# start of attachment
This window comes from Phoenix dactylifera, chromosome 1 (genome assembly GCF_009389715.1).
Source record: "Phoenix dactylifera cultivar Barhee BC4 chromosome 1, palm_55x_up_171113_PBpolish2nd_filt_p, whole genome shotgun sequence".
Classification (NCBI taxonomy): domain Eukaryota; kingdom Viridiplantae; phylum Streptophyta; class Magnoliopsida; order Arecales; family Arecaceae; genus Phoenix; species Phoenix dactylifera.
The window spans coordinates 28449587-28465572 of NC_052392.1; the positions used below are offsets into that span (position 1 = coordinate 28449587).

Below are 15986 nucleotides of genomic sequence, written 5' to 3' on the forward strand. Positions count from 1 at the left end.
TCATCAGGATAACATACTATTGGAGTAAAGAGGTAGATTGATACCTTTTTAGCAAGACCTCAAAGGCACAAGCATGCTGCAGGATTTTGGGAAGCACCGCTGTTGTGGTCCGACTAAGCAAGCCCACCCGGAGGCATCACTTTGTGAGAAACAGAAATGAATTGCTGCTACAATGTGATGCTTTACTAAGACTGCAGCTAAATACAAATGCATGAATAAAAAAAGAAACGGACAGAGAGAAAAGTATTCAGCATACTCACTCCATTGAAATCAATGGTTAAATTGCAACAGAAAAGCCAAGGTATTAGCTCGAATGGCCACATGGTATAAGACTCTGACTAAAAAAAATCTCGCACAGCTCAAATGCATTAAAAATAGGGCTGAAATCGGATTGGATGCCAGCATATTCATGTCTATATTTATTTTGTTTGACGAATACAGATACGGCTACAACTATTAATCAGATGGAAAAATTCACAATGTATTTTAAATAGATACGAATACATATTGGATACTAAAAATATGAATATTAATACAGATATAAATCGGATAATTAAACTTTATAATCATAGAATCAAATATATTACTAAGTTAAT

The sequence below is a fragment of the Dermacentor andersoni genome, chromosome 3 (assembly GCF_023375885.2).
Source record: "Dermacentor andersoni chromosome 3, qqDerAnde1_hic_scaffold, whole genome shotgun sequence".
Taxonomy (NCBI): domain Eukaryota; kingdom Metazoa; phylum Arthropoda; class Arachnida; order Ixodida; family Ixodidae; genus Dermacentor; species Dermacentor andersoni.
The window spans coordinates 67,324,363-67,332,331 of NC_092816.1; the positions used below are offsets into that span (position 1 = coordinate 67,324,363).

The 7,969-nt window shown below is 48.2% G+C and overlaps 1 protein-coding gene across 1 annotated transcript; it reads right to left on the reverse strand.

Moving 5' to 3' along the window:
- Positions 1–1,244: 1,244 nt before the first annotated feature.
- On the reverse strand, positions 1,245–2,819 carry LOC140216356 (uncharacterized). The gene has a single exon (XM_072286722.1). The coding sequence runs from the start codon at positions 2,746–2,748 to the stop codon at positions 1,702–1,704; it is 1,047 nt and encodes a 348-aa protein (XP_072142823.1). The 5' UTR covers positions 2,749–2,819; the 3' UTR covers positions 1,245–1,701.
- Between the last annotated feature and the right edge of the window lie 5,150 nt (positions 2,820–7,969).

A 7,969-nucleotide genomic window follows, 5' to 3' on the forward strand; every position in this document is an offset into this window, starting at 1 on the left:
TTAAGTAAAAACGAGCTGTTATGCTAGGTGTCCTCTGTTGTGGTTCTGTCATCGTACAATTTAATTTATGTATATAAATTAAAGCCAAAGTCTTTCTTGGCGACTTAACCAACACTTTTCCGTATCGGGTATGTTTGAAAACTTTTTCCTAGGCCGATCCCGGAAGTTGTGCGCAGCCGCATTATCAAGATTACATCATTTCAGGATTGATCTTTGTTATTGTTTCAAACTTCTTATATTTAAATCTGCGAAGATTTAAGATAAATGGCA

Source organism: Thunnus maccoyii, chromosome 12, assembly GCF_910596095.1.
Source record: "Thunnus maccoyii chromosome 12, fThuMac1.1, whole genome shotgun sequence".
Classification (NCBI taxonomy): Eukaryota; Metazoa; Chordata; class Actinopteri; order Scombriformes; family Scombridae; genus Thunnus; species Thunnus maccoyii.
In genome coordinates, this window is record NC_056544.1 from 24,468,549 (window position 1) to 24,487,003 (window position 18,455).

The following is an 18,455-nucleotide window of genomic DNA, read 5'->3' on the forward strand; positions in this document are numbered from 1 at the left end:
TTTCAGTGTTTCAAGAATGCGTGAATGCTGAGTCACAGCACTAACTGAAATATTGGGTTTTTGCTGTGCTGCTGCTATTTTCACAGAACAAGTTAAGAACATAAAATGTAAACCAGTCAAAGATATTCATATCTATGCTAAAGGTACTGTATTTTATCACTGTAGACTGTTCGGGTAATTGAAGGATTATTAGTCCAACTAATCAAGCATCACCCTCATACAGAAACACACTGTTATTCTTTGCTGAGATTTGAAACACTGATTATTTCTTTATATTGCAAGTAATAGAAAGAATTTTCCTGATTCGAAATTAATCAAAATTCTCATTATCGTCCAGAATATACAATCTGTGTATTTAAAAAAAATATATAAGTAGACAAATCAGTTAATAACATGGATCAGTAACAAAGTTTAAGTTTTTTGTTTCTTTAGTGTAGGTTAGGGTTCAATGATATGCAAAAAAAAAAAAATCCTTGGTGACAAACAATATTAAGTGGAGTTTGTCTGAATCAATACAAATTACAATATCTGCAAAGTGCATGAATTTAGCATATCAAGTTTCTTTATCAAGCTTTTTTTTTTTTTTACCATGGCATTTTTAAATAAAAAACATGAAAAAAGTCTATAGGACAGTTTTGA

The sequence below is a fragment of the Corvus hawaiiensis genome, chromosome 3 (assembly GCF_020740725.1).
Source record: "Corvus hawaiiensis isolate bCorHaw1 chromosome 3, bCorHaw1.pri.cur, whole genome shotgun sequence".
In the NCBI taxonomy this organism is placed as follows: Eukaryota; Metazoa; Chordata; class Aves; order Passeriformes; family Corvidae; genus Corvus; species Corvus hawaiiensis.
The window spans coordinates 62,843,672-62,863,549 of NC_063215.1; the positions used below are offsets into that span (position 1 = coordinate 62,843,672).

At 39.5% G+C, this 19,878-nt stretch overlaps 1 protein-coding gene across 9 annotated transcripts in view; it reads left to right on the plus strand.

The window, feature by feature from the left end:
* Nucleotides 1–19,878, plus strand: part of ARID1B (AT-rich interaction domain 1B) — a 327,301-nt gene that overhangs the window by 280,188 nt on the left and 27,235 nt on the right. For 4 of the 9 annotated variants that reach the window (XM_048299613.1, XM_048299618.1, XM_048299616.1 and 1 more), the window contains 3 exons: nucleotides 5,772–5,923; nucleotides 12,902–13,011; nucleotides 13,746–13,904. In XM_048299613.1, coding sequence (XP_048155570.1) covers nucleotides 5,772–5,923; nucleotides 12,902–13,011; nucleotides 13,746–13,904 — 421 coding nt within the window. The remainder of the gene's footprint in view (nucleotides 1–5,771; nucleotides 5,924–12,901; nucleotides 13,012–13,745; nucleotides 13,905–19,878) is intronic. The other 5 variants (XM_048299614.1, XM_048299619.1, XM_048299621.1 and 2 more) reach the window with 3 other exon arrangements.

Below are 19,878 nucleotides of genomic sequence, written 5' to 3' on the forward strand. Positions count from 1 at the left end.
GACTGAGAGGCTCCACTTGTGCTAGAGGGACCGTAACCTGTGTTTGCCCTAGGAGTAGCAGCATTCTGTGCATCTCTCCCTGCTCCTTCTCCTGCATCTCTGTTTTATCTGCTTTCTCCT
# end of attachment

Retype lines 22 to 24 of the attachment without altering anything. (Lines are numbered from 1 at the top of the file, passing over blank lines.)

The following is an 18,455-nucleotide window of genomic DNA, read 5'->3' on the forward strand; positions in this document are numbered from 1 at the left end:
TTTCAGTGTTTCAAGAATGCGTGAATGCTGAGTCACAGCACTAACTGAAATATTGGGTTTTTGCTGTGCTGCTGCTATTTTCACAGAACAAGTTAAGAACATAAAATGTAAACCAGTCAAAGATATTCATATCTATGCTAAAGGTACTGTATTTTATCACTGTAGACTGTTCGGGTAATTGAAGGATTATTAGTCCAACTAATCAAGCATCACCCTCATACAGAAACACACTGTTATTCTTTGCTGAGATTTGAAACACTGATTATTTCTTTATATTGCAAGTAATAGAAAGAATTTTCCTGATTCGAAATTAATCAAAATTCTCATTATCGTCCAGAATATACAATCTGTGTATTTAAAAAAAATATATAAGTAGACAAATCAGTTAATAACATGGATCAGTAACAAAGTTTAAGTTTTTTGTTTCTTTAGTGTAGGTTAGGGTTCAATGATATGCAAAAAAAAAAAAATCCTTGGTGACAAACAATATTAAGTGGAGTTTGTCTGAATCAATACAAATTACAATATCTGCAAAGTGCATGAATTTAGCATATCAAGTTTCTTTATCAAGCTTTTTTTTTTTTTTACCATGGCATTTTTAAATAAAAAACATGAAAAAAGTCTATAGGACAGTTTTGA

The sequence below is a fragment of the Corvus hawaiiensis genome, chromosome 3 (assembly GCF_020740725.1).